"In the first place we went for sensitization meeting with parents from the community and some teachers.  We were sensitized on the goodness of the HPV vaccine.  The response is quite overwhelming," she explained. "Almost 100 percent of the girls have been vaccinated.”
 
Mutale also attributes the initial success to the fact there have been no immediate reported side effects from the vaccine, such as a high fever or skin rash.
 
Hurdles

The co-director of the Cervical Cancer Prevention Program in Zambia, Dr. Mulindi Mwanahamuntu, said health authorities, working with co-operating partners, undertook to vaccinate 25,000 girls in the first phase.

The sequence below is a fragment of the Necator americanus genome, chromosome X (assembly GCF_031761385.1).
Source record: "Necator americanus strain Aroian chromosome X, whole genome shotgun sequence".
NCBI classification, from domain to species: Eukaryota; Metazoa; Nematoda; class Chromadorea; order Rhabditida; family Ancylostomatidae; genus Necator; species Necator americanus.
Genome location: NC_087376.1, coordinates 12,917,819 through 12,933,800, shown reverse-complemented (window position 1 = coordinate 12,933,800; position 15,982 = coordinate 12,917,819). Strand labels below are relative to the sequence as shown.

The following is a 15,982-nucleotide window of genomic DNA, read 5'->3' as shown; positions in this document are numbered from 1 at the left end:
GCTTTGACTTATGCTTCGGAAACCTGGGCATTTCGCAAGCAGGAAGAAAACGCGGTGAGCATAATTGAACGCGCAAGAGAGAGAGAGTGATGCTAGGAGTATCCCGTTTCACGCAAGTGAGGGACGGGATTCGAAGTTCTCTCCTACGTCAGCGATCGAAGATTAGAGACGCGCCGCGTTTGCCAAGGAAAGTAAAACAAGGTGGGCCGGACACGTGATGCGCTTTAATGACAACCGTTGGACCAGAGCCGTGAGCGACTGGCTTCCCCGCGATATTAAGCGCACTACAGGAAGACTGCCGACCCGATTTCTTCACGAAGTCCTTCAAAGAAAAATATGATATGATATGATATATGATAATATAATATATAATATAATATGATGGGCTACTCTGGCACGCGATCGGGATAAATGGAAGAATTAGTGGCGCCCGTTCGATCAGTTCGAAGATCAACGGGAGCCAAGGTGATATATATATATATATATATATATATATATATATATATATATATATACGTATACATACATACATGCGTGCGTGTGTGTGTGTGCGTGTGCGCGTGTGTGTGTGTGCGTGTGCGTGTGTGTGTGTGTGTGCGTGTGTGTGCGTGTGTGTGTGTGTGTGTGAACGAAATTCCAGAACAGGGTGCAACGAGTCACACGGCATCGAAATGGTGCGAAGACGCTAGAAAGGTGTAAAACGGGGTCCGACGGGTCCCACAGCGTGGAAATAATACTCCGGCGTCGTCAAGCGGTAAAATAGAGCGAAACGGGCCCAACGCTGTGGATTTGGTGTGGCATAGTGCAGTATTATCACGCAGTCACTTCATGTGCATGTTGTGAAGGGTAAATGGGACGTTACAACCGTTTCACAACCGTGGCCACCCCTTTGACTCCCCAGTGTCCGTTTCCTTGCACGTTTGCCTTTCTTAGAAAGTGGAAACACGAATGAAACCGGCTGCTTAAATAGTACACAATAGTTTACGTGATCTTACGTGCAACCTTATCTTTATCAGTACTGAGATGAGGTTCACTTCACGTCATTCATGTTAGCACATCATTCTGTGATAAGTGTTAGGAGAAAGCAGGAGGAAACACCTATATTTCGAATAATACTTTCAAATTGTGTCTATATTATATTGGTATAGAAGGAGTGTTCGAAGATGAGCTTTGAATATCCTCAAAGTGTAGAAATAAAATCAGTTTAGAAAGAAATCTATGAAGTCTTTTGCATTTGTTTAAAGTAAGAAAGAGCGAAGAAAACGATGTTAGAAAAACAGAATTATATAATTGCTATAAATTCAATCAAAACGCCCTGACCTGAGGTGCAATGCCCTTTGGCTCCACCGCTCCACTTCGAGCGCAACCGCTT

“In the schools that were selected, so far we have vaccinated 96 percent of the intended target.  Now that is a very good response," Mwanahamuntu said.
 
But the doctor noted the program will have to overcome some pockets of hesitancy to be fully effective.
 
“We still have resistance; we still have people that believe in myths.  Now there are groups, I do not want to stigmatize groups, but there are groups of people, for example certain churches, that try to resist this.  But also, there are cultural norms.  The very fact that it is given to the pre-sexual years it would indicate to others that we are permitting children therefore to go out and have sex,” Mulindi said.
 
Outreach

In an effort to combat misinformation, Zambian and international health officials are reaching out to communities in various ways.